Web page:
About 13 years ago, I found out the Easter Bunny wasn’t real. I was 12 years old.
I’m actually surprised I made it to that age. Nowadays, kids are finding out these mythical creatures don’t actually exist at much younger ages (or maybe I was just an unusually late case; or maybe both). My brother and sister never ruined it for me and my parents let me go on believing, probably (if I had to guess) because they didn’t want to ruin the magic for me. I positively hated them when they told me. I actually threw myself onto the floor, started crying and screaming “you lied to me! my life is over! they aren’t real?! how could you do this to me!?” Or something to that extent, I can’t actually remember verbatim (although my mom remembers vividly, and enjoys telling the story every chance she gets). I don’t blame them for telling me; I was, after all, in middle school by that point, and starting to get into verbal arguments with kids at school over it. Basically, other kids would try and convince me that it wasn’t real, that our parents snuck into our rooms late at night and took the teeth from under our pillows, replacing it with money, or that it was really they who left presents in our stockings and under the tree. I wasn’t buying it. I had hardcore evidence, after all. Like the time “Santa” (aka MY FATHER) left a boot print in the soot inside the chimney. Or how the cookies were ALWAYS gone. And how that one time I heard the reindeer on the roof (still not sure about that one; how could my dad get up on the roof, anyway? It’s not like he was a carpenter and had ladders and spent a lot of time on roofs anyway…oh wait…never mind).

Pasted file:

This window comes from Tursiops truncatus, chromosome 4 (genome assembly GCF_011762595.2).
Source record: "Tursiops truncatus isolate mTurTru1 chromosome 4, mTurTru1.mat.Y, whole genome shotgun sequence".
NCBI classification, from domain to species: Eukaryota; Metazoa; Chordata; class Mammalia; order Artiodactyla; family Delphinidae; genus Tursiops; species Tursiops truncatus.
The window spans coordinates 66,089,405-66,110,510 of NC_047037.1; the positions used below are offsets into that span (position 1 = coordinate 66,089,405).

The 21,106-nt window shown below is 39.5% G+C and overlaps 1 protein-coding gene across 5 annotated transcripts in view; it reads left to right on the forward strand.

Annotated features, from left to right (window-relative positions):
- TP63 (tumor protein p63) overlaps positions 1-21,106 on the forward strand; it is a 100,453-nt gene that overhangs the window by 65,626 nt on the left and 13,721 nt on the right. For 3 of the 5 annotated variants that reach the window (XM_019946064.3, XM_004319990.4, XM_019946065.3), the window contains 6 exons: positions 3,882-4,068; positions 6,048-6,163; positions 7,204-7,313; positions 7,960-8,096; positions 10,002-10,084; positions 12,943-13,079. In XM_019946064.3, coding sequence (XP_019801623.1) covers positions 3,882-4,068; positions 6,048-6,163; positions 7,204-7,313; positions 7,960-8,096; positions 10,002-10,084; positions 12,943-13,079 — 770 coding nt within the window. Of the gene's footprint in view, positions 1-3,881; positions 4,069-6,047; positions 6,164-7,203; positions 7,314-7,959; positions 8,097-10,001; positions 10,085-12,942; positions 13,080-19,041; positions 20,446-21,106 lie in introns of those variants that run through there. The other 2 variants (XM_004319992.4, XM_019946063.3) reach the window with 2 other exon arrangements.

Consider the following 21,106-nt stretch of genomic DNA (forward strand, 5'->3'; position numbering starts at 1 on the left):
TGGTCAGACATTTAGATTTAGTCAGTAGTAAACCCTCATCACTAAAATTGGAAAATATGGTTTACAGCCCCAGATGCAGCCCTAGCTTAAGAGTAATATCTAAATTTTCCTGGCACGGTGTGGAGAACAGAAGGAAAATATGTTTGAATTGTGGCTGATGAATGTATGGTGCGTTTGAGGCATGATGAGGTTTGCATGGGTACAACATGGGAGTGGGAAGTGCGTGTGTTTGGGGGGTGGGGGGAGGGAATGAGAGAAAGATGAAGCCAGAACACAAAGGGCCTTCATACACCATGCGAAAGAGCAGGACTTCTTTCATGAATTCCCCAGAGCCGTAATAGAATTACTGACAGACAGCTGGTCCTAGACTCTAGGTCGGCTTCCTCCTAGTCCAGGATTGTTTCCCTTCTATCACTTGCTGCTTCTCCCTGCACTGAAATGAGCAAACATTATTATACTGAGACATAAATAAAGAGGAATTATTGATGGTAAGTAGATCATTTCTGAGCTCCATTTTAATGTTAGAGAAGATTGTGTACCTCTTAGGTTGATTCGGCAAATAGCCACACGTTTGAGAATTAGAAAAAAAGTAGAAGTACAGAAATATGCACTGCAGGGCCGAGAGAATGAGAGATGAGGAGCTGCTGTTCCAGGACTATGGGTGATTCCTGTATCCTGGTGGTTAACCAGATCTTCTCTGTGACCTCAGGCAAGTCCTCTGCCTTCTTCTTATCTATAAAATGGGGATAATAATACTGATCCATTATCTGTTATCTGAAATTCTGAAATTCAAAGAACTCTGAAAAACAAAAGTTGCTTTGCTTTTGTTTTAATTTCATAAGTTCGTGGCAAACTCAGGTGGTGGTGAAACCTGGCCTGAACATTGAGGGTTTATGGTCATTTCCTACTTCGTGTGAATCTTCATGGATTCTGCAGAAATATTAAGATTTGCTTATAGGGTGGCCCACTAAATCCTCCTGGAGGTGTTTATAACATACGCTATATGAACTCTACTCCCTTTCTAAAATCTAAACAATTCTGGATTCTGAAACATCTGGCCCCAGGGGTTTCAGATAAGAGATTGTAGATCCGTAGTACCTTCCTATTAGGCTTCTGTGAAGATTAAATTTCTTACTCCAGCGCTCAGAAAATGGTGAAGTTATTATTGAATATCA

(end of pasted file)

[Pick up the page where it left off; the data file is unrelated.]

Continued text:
So basically I had my hopes and dreams crushed by my elders, never to trust or believe in anything ever again. And then shortly thereafter, it was Easter Sunday.
We spent the first Easter after “the horrible revelation” at our cousin’s house in Maryland. I remember waking up Easter morning and being so bitter, watching the younger kids joyful and somewhat confused at how a bunny had snuck into the house while everyone slept and left them treats. I, however, knew the truth, and sulked in the corner. My mom pulled me into the laundry room, ashamed and belittled (as she SHOULD feel after destroying her daughter’s dreams forever), and offered me an Easter basket she had put together for me, claiming that even though I knew it was no longer real, she still wanted me to enjoy the holidays and believe in the “magical” part of it all. Whatever that means. I accepted the basket (obviously, there were toys and chocolate in that thing), but I never quite felt the magic the same way from that day forward. Depressing, I know. I never said this story would be happy. Oh wait, it gets better. Not.
So that night my dad calls from our house in Pennsylvania to tell me that my guinea pig, Hairball, had gotten really sick and didn’t look like he was going to make it. My dad stayed with him through the night, holding him and making him as comfortable as he possibly could while he lived out his final moments, but Hairball didn’t make it and I never got a chance to say goodbye. So, while everyone was all excited that Jesus had risen, I had to endure the loss of my childhood innocence AND my loving and faithful pet Hairball. Talk about a rough time.
So Easter doesn’t really hold a special place in my heart anymore. Not that it ever really did, because I’m not religious and don’t really care that “the tomb is empty” or whatever.
But really, what’s the point of celebrating a holiday if a giant (albeit, somewhat scary) bunny ISN’T going to break into your house while you sleep, eat your raw vegetables and leave you candy as a means of saying sorry for the breaking and entering? I just don’t see why I should bother anymore.
Does anyone else remember how they “found out” or have any Easter stories that maybe aren’t so depressing? Do share, I could use a good laugh right now. I guess if all else fails I can just go laugh at this Easter post from last year.